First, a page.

Journal predicts Zambia’s mining sector will set positive tone for 2025 economic recovery


Next year sets the stage for Zambia’s potentially robust recovery in 2025, following the positive outlook from the mining sector which recently witnessed sealing of a US$1.1 billion Mopani Copper Mine (MCM) deal.

Speaking in a state of the nation address on Friday in Lusaka, President Hakainde Hichilema announced that: “the Mopani deal has been signed with a cover value of US$1.1 billion, split into both debt and equity.”

Responding to the announcement, the Kwacha Arbitrageur Magazine on Sunday noted that despite the 2024 outlook marred by debt, high global interest rates, and a global slowdown, it set the stage for a potentially robust 2025 recovery.

It said notable mining projects, including the AI exploration backed Ming’omba copper project and Barrick’s African Nickel project, signified a surge in exploration and investor interest.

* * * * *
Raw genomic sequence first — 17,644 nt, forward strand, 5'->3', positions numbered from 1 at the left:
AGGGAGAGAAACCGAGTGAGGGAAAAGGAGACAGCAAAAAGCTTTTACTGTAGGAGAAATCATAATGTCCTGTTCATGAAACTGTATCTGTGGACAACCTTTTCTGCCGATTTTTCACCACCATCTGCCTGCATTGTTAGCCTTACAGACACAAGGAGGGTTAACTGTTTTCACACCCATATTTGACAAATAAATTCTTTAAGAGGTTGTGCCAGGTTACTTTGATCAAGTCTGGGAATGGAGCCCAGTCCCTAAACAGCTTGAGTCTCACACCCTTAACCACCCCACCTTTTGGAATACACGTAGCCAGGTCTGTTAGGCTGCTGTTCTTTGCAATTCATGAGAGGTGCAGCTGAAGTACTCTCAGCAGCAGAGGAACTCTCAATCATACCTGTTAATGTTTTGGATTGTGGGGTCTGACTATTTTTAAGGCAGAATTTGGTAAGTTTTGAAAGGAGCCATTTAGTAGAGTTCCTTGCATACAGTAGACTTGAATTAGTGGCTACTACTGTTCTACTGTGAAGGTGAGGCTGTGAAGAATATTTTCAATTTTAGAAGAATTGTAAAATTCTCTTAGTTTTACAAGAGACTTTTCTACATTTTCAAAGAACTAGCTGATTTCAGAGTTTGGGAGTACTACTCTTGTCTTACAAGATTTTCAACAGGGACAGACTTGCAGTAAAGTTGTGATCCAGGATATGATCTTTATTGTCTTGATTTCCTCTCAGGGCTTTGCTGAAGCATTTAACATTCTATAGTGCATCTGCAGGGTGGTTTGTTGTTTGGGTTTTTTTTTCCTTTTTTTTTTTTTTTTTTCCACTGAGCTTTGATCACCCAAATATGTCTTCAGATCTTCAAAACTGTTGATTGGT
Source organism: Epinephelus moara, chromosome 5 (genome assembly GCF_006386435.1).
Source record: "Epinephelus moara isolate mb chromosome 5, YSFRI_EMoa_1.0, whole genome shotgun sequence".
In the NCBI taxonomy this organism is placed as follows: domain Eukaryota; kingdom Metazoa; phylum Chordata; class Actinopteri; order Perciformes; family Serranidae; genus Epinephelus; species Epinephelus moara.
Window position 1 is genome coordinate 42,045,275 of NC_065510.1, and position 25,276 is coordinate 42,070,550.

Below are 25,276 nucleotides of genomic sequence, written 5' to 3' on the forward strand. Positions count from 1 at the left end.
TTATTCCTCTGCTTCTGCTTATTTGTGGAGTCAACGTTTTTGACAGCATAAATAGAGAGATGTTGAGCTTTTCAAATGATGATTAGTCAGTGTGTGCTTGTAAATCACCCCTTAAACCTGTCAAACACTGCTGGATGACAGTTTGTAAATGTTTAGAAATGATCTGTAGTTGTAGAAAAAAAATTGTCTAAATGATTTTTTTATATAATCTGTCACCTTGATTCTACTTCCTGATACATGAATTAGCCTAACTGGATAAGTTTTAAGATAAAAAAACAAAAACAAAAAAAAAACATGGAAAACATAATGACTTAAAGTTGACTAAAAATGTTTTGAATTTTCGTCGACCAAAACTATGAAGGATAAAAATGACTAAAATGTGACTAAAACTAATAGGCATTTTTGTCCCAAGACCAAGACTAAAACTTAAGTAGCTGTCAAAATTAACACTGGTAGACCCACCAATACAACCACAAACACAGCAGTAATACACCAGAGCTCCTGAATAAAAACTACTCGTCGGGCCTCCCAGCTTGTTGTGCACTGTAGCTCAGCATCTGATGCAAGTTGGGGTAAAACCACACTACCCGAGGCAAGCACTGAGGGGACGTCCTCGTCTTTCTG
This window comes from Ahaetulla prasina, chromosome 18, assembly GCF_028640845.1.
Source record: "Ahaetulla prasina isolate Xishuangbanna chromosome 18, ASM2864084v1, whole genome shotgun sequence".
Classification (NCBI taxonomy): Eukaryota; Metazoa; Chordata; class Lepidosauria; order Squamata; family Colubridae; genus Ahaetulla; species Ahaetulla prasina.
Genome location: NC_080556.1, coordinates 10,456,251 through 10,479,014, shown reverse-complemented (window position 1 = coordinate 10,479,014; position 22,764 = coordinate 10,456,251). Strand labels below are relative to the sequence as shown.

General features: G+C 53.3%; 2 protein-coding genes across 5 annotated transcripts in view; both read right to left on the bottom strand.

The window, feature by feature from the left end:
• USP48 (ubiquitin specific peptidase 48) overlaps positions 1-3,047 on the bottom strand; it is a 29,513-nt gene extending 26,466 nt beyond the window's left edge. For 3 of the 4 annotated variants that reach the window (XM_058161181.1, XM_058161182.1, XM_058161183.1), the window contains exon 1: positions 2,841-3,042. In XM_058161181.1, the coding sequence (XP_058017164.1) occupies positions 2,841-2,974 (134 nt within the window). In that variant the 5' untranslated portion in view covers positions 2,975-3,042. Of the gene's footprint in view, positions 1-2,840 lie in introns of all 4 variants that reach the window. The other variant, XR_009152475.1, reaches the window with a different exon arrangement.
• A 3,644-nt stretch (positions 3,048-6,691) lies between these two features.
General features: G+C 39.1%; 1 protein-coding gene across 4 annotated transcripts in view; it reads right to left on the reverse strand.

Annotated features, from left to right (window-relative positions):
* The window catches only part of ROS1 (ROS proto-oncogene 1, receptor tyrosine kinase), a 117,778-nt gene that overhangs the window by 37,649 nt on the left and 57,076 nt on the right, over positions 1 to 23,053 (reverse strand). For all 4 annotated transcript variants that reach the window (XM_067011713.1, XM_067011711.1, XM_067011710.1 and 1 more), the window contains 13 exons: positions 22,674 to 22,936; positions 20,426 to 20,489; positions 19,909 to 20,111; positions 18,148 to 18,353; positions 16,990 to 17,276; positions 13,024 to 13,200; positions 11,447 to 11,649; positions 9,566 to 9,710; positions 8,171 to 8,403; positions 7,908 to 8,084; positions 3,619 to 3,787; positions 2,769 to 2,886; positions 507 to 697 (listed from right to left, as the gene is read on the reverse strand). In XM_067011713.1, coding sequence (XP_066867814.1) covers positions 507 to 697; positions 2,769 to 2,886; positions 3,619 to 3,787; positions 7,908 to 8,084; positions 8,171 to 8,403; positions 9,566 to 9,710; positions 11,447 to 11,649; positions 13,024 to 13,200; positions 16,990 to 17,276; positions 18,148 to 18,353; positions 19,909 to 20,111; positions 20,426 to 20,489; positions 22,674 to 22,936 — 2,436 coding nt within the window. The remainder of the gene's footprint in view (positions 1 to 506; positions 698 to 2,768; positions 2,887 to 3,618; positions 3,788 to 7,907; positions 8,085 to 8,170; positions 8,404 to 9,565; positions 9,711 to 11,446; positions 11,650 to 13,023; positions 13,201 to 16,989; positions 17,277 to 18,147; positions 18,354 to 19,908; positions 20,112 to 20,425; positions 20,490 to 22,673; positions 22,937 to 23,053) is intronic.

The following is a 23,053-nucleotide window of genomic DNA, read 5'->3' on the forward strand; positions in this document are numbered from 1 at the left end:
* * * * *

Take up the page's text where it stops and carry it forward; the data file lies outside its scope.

Read more: Mopani Copper Mine set to receive $1.1 billion investment from International Resources Holdings

Pledges from China Non-Ferrous Minerals (CNMC) of US$1.2 billion in shaft 28 and Vedanta’s commitment of US$1.3 billion over five years and Barricks US$2 billion, it said, signaled confidence in Zambia’s mining potential.

The Arbitrageur Magazine indicated that the MCM and KCM deal had capacity to add close to 550,000 metric tonnes of copper to national production which potential could see the Zambia soar to 1.3 million metric tonnes.

Zambia had targeted to ramp production to three million metric tons in the next seven years supported by aggressive explorations and resolution of current impasses in the sector.

“Mining developments significantly influence Zambia’s economy, with foreign exchange flows accounting for close to 70 percent. A flourishing export market supports a stable exchange rate, albeit with constraints due to lower copper production.

“However, the post-2025 outlook for copper appears robust, with expected prices ranging from US$11,500 to US$15,000 per metric ton on the London Metal Exchange. Once larger mines are operationalised, healthier foreign exchange flows could offset the pressures of higher energy and fertiliser prices on the Kwacha,” according to the magazine.

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